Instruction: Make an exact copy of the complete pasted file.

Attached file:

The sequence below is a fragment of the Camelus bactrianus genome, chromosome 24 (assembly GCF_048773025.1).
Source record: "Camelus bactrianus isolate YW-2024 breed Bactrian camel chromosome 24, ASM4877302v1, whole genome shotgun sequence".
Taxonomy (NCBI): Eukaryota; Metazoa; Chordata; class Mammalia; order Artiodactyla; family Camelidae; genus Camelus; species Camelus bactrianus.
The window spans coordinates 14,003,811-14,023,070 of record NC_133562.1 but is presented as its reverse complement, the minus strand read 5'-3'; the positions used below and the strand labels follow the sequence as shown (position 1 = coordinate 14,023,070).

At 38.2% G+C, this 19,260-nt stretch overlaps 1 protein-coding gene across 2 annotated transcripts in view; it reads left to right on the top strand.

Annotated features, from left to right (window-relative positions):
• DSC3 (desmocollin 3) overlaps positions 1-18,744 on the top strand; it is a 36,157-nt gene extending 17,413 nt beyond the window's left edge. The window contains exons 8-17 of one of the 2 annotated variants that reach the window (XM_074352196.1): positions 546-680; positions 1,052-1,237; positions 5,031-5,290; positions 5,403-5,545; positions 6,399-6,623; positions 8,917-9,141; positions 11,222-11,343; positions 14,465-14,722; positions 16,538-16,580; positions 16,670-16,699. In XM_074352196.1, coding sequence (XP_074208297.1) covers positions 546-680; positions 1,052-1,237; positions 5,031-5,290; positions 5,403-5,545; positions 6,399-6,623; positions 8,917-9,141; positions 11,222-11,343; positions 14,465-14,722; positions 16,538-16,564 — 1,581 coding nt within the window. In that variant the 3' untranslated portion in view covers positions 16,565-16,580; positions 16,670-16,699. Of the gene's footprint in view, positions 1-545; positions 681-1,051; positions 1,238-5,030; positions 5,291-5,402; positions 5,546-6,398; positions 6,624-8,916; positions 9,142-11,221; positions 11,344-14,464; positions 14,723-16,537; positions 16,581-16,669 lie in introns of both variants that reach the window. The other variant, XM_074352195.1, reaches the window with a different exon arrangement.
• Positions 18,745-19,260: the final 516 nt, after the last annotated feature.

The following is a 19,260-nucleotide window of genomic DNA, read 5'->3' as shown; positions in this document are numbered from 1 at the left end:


The sequence below is a fragment of the Camelus bactrianus genome, chromosome 24 (assembly GCF_048773025.1).
Source record: "Camelus bactrianus isolate YW-2024 breed Bactrian camel chromosome 24, ASM4877302v1, whole genome shotgun sequence".
Taxonomy (NCBI): Eukaryota; Metazoa; Chordata; class Mammalia; order Artiodactyla; family Camelidae; genus Camelus; species Camelus bactrianus.
The window spans coordinates 14,003,811-14,023,070 of record NC_133562.1 but is presented as its reverse complement, the minus strand read 5'-3'; the positions used below and the strand labels follow the sequence as shown (position 1 = coordinate 14,023,070).

At 38.2% G+C, this 19,260-nt stretch overlaps 1 protein-coding gene across 2 annotated transcripts in view; it reads left to right on the top strand.

Annotated features, from left to right (window-relative positions):
• DSC3 (desmocollin 3) overlaps positions 1-18,744 on the top strand; it is a 36,157-nt gene extending 17,413 nt beyond the window's left edge. The window contains exons 8-17 of one of the 2 annotated variants that reach the window (XM_074352196.1): positions 546-680; positions 1,052-1,237; positions 5,031-5,290; positions 5,403-5,545; positions 6,399-6,623; positions 8,917-9,141; positions 11,222-11,343; positions 14,465-14,722; positions 16,538-16,580; positions 16,670-16,699. In XM_074352196.1, coding sequence (XP_074208297.1) covers positions 546-680; positions 1,052-1,237; positions 5,031-5,290; positions 5,403-5,545; positions 6,399-6,623; positions 8,917-9,141; positions 11,222-11,343; positions 14,465-14,722; positions 16,538-16,564 — 1,581 coding nt within the window. In that variant the 3' untranslated portion in view covers positions 16,565-16,580; positions 16,670-16,699. Of the gene's footprint in view, positions 1-545; positions 681-1,051; positions 1,238-5,030; positions 5,291-5,402; positions 5,546-6,398; positions 6,624-8,916; positions 9,142-11,221; positions 11,344-14,464; positions 14,723-16,537; positions 16,581-16,669 lie in introns of both variants that reach the window. The other variant, XM_074352195.1, reaches the window with a different exon arrangement.
• Positions 18,745-19,260: the final 516 nt, after the last annotated feature.

The following is a 19,260-nucleotide window of genomic DNA, read 5'->3' as shown; positions in this document are numbered from 1 at the left end: